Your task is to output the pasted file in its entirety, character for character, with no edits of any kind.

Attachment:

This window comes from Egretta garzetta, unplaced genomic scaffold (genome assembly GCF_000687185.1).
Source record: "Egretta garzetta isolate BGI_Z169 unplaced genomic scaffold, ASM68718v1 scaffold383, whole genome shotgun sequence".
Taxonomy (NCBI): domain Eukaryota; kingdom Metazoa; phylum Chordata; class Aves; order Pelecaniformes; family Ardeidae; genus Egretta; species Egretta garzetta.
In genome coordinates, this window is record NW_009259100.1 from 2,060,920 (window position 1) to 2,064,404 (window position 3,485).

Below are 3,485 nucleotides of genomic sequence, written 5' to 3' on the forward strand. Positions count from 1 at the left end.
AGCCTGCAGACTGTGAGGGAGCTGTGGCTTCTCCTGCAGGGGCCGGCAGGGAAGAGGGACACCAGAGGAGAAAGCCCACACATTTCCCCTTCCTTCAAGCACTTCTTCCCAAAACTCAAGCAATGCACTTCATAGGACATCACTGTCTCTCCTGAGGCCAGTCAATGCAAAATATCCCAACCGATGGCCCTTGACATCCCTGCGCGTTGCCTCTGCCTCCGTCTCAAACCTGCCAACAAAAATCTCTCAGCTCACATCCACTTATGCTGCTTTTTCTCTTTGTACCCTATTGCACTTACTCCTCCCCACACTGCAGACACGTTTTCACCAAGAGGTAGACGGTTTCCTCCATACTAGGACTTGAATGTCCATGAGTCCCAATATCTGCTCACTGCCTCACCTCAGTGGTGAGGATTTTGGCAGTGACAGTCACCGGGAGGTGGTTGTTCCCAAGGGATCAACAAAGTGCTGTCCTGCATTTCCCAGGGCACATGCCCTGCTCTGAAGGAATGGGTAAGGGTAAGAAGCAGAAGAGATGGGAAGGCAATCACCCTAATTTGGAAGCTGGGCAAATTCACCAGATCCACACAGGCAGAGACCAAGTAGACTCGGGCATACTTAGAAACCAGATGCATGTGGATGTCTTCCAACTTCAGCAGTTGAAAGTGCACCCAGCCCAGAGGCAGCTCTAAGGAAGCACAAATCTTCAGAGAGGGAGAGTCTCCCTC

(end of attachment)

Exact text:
This window comes from Egretta garzetta, unplaced genomic scaffold (genome assembly GCF_000687185.1).
Source record: "Egretta garzetta isolate BGI_Z169 unplaced genomic scaffold, ASM68718v1 scaffold383, whole genome shotgun sequence".
Taxonomy (NCBI): domain Eukaryota; kingdom Metazoa; phylum Chordata; class Aves; order Pelecaniformes; family Ardeidae; genus Egretta; species Egretta garzetta.
In genome coordinates, this window is record NW_009259100.1 from 2,060,920 (window position 1) to 2,064,404 (window position 3,485).

Below are 3,485 nucleotides of genomic sequence, written 5' to 3' on the forward strand. Positions count from 1 at the left end.
AGCCTGCAGACTGTGAGGGAGCTGTGGCTTCTCCTGCAGGGGCCGGCAGGGAAGAGGGACACCAGAGGAGAAAGCCCACACATTTCCCCTTCCTTCAAGCACTTCTTCCCAAAACTCAAGCAATGCACTTCATAGGACATCACTGTCTCTCCTGAGGCCAGTCAATGCAAAATATCCCAACCGATGGCCCTTGACATCCCTGCGCGTTGCCTCTGCCTCCGTCTCAAACCTGCCAACAAAAATCTCTCAGCTCACATCCACTTATGCTGCTTTTTCTCTTTGTACCCTATTGCACTTACTCCTCCCCACACTGCAGACACGTTTTCACCAAGAGGTAGACGGTTTCCTCCATACTAGGACTTGAATGTCCATGAGTCCCAATATCTGCTCACTGCCTCACCTCAGTGGTGAGGATTTTGGCAGTGACAGTCACCGGGAGGTGGTTGTTCCCAAGGGATCAACAAAGTGCTGTCCTGCATTTCCCAGGGCACATGCCCTGCTCTGAAGGAATGGGTAAGGGTAAGAAGCAGAAGAGATGGGAAGGCAATCACCCTAATTTGGAAGCTGGGCAAATTCACCAGATCCACACAGGCAGAGACCAAGTAGACTCGGGCATACTTAGAAACCAGATGCATGTGGATGTCTTCCAACTTCAGCAGTTGAAAGTGCACCCAGCCCAGAGGCAGCTCTAAGGAAGCACAAATCTTCAGAGAGGGAGAGTCTCCCTC